If I could give advice to my 15 year-old self, I would say that life gets better as you get older. At age 15, I was insecure and self-conscious. As an adult I have become increasingly more self-confident and happy with the life I have lived.

Will we be seeing more of Mike? Do you feel his story is complete or might this book be the beginning of a series?

Although I haven’t started anything, yet, I have thought about having Mike attack other issues that can affect rural areas … such as how difficult life can be for rural children who live a long way from school, making it tough for them to participate in after-school activities. In addition, they often have inadequate access to healthcare and other services. Drugs have also become an serious problem in formerly tranquil rural areas. I will have to do more research, but I think these are timely topics for our young mayor to tackle.

Do you write strictly for children or have you written any books for adults?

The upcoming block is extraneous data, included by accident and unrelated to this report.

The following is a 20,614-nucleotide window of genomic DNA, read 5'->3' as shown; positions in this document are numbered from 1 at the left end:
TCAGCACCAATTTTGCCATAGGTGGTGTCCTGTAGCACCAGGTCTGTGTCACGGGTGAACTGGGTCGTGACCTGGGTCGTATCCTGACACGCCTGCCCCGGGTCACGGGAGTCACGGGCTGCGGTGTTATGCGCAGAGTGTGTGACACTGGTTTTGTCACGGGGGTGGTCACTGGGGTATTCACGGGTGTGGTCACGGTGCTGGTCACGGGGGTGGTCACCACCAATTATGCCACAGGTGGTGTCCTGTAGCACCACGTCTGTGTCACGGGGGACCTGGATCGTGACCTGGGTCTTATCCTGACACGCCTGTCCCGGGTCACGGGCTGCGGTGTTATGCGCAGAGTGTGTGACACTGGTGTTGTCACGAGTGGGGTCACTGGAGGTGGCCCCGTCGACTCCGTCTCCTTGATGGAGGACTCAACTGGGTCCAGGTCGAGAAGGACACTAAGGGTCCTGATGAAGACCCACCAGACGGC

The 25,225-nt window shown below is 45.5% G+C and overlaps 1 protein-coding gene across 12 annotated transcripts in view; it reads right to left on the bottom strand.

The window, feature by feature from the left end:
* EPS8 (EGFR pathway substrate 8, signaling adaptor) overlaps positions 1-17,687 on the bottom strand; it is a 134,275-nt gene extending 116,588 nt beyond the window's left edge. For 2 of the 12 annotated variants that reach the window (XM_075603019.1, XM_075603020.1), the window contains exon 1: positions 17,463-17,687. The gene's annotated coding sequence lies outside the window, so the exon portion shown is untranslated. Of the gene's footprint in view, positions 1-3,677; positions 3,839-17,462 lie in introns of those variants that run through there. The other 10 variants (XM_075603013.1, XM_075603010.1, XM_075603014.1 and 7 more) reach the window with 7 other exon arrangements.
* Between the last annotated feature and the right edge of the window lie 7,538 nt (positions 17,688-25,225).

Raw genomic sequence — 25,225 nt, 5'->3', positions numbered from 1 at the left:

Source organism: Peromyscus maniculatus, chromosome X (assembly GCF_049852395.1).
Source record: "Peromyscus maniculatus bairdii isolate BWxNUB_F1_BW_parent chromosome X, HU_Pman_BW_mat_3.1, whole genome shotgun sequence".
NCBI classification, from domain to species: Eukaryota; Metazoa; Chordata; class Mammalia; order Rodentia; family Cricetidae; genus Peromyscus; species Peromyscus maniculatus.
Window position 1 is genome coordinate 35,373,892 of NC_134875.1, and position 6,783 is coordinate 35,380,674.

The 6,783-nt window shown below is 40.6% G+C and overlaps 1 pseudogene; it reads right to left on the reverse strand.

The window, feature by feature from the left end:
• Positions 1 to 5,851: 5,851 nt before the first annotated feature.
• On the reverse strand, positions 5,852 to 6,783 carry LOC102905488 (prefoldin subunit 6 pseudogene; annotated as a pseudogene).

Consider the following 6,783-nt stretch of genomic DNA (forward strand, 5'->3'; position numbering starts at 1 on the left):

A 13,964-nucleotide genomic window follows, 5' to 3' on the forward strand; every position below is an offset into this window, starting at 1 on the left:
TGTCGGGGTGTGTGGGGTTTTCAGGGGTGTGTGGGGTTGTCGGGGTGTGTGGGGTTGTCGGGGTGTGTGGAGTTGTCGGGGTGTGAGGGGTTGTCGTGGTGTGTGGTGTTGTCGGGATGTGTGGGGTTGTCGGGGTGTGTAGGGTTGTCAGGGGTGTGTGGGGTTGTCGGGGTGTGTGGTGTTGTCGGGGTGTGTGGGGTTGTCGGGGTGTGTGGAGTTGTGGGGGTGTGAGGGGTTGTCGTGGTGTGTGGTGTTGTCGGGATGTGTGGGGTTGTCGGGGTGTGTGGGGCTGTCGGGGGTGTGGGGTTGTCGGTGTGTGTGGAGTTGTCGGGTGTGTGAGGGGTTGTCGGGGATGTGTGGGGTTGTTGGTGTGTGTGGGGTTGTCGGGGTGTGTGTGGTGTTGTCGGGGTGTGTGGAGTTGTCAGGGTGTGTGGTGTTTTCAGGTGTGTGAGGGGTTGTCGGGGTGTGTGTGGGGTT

The only fiction I have written is for children. In addition to “The Mayor and the Garbage,” I have written a short story called “The Parrot Trap” for parents to read to their children as a way to start the conversation about Stranger Danger. It has questions in the back to help parents know what to say.

I have also written three non-fiction books for adults: “Your Guide to a Fabulous Las Vegas Wedding,” “Romantic Budget Wedding Ideas,” and “Dangerous Lies We Tell to Children and Ourselves.”

Aside from Squidoo, what is your next writing project? Will you be writing anymore fiction?

After Squidoo, my largest, on-going writing project is my blog: I started the blog when I began planning my own retirement and, now that I am retired, I share what I have learned with other Baby Boomers. It fits nicely with my position as the official “Retired and Loving It” contributor on Squidoo.

Now that I am retired, I have much more time to write, so it is quite possible that there will be more books, both fiction and non-fiction, in my future.

How can readers discover more about you and your work?

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Share your thoughts about the interview, rave about one of Deborah’s books, or just say hello to the author here.

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  • Sylvestermouse May 16, 2014 @ 7:29 pm
    What a great review! I really enjoyed reading about Deborahs book, or actually being introduced to Deborahs books. How very cool that she wrote originally for her own children and now she shares her story with children everywhere.
  • koseo1 May 14, 2014 @ 11:50 am
    I am new to squidoo and having a little trouble finding my way around. Where do I find your story?